C.S. Lewis on longing; relationship rupture, the limbic system, what happens in your body when you experience abandonment, and what to do about it

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The Marginalian

Welcome Hello Reader! This is the weekly email digest of The Marginalian by Maria Popova. If you missed last week's edition — Goodnight Moon author Margaret Wise Brown's little-known poems for the tragic love of her life, and their little-known love-story — you can catch up right here. And if my labor of love enriches your life in any way, please consider supporting it with a donation — for sixteen years, it has remained free and ad-free and alive (as have I) thanks to reader patronage. If you already donate: I appreciate you more than you know.

The Thing Itself: C.S. Lewis on What We Long for in Our Existential Longing

Nothing kidnaps our capacity for presence more cruelly than longing. And yet longing is also the most powerful creative force we know: Out of our longing for meaning came all of art; out of our longing for truth all of science; out of our longing for love the very fact of life. We may give this undertone of being different names — Susan Cain calls it “the bittersweet” and Portuguese has the lovely word saudade: the vague, constant longing for something or someone beyond the horizon of reality — but we recognize it in our marrow, in the strata of the soul beyond the reach of words.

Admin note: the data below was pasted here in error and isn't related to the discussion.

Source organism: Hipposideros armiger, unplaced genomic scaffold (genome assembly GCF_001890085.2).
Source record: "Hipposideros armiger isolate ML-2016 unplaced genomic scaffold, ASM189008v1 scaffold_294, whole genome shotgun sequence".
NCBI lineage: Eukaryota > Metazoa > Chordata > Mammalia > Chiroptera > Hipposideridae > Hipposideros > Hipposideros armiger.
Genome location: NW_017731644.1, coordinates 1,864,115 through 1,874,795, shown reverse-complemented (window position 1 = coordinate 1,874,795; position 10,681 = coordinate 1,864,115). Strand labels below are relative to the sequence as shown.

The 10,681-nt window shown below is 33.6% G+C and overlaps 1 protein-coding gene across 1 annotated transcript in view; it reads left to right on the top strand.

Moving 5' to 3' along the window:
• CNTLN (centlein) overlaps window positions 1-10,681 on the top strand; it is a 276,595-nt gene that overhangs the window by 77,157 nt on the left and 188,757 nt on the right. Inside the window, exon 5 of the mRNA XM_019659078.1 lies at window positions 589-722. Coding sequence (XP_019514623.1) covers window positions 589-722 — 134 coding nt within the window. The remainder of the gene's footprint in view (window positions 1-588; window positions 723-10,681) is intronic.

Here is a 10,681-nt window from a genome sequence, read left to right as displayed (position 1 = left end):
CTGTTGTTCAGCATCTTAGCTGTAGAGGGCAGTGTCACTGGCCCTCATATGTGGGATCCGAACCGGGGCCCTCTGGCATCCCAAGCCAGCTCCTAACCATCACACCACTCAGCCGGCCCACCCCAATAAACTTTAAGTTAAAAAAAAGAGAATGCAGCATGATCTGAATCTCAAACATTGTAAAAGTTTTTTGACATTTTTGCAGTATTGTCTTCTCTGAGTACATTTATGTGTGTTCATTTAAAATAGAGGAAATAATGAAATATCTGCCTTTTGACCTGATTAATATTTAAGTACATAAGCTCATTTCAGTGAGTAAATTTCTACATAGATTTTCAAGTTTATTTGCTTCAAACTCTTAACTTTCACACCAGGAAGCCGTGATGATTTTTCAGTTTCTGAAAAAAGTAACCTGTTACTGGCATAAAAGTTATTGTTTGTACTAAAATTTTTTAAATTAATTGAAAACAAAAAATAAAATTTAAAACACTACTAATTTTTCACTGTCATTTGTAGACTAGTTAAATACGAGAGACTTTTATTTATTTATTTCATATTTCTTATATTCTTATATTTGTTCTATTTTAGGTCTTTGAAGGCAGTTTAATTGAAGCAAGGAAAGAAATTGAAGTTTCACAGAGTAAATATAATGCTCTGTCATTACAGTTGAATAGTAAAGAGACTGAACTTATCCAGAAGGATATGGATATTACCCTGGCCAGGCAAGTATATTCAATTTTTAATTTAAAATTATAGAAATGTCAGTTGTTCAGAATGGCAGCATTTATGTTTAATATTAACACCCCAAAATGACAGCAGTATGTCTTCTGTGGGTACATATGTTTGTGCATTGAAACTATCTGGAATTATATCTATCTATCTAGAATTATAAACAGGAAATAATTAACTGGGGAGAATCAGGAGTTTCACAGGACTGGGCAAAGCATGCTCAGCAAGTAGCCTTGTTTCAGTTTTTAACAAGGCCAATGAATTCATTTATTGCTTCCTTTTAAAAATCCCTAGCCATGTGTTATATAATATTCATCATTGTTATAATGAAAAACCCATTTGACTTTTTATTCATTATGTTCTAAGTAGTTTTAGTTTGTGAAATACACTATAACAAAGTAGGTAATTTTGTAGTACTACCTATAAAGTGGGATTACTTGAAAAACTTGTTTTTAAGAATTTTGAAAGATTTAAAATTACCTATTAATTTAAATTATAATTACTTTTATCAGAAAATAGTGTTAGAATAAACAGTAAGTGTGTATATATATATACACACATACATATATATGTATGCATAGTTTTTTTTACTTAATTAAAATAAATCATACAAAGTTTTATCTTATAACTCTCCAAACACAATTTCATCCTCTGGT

No one has explored the paradoxical nature of longing more sensitively than the philosopher, storyteller, beloved Narnia creator, and modern mystic C.S. Lewis (November 29, 1898–November 22, 1963) in a sermon he delivered on June 8, 1941, which later lent its title to his 1949 collection of addresses The Weight of Glory (public library).

Illustration by Margaret C. Cook for a rare 1913 edition of Walt Whitman’s Leaves of Grass. (Available as a print.)

Lewis — who thought deeply about the significance of suffering and the secret of happiness — writes:

This desire for our own far off country [is] the secret which hurts so much that you take your revenge on it by calling it names like Nostalgia and Romanticism and Adolescence; the secret also which pierces with such sweetness that when, in very intimate conversation, the mention of it becomes imminent, we grow awkward and affect to laugh at ourselves; the secret we cannot hide and cannot tell, though we desire to do both. We cannot tell it because it is a desire for something that has never actually appeared in our experience. We cannot hide it because our experience is constantly suggesting it, and we betray ourselves like lovers at the mention of a name. Our commonest expedient is to call it beauty and behave as if that had settled the matter. Wordsworth’s expedient was to identify it with certain moments in his own past. But all this is a cheat. If Wordsworth had gone back to those moments in the past, he would not have found the thing itself, but only the reminder of it; what he remembered would turn out to be itself a remembering.